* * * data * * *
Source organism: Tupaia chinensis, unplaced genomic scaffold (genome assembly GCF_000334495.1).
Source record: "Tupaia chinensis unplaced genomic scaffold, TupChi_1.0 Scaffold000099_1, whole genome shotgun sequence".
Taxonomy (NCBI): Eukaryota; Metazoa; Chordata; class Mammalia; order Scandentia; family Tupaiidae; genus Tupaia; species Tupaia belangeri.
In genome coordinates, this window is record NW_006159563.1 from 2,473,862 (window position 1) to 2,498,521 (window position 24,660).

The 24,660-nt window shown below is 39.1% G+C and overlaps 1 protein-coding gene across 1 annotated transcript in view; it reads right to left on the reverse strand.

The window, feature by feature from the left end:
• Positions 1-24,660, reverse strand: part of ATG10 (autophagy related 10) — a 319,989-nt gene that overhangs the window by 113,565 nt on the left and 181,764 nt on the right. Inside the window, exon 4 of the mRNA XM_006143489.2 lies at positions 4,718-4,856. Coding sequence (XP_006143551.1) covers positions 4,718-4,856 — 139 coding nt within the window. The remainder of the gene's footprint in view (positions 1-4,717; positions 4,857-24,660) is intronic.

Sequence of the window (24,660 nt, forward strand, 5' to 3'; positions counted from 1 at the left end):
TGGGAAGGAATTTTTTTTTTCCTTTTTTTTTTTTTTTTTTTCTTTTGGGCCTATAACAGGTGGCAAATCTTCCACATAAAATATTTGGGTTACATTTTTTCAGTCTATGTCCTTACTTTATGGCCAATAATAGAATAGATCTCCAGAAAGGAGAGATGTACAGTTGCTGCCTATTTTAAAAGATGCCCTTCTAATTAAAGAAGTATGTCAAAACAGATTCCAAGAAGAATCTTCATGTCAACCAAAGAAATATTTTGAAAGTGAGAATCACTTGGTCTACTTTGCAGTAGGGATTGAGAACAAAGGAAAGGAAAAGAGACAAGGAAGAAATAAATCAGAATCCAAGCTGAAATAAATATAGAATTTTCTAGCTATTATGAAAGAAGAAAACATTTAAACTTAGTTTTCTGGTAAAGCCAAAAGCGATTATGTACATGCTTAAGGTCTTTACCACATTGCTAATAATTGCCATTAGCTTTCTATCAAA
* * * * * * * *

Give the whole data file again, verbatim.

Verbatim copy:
Source organism: Tupaia chinensis, unplaced genomic scaffold (genome assembly GCF_000334495.1).
Source record: "Tupaia chinensis unplaced genomic scaffold, TupChi_1.0 Scaffold000099_1, whole genome shotgun sequence".
Taxonomy (NCBI): Eukaryota; Metazoa; Chordata; class Mammalia; order Scandentia; family Tupaiidae; genus Tupaia; species Tupaia belangeri.
In genome coordinates, this window is record NW_006159563.1 from 2,473,862 (window position 1) to 2,498,521 (window position 24,660).

The 24,660-nt window shown below is 39.1% G+C and overlaps 1 protein-coding gene across 1 annotated transcript in view; it reads right to left on the reverse strand.

The window, feature by feature from the left end:
• Positions 1-24,660, reverse strand: part of ATG10 (autophagy related 10) — a 319,989-nt gene that overhangs the window by 113,565 nt on the left and 181,764 nt on the right. Inside the window, exon 4 of the mRNA XM_006143489.2 lies at positions 4,718-4,856. Coding sequence (XP_006143551.1) covers positions 4,718-4,856 — 139 coding nt within the window. The remainder of the gene's footprint in view (positions 1-4,717; positions 4,857-24,660) is intronic.

Sequence of the window (24,660 nt, forward strand, 5' to 3'; positions counted from 1 at the left end):
TGGGAAGGAATTTTTTTTTTCCTTTTTTTTTTTTTTTTTTTCTTTTGGGCCTATAACAGGTGGCAAATCTTCCACATAAAATATTTGGGTTACATTTTTTCAGTCTATGTCCTTACTTTATGGCCAATAATAGAATAGATCTCCAGAAAGGAGAGATGTACAGTTGCTGCCTATTTTAAAAGATGCCCTTCTAATTAAAGAAGTATGTCAAAACAGATTCCAAGAAGAATCTTCATGTCAACCAAAGAAATATTTTGAAAGTGAGAATCACTTGGTCTACTTTGCAGTAGGGATTGAGAACAAAGGAAAGGAAAAGAGACAAGGAAGAAATAAATCAGAATCCAAGCTGAAATAAATATAGAATTTTCTAGCTATTATGAAAGAAGAAAACATTTAAACTTAGTTTTCTGGTAAAGCCAAAAGCGATTATGTACATGCTTAAGGTCTTTACCACATTGCTAATAATTGCCATTAGCTTTCTATCAAA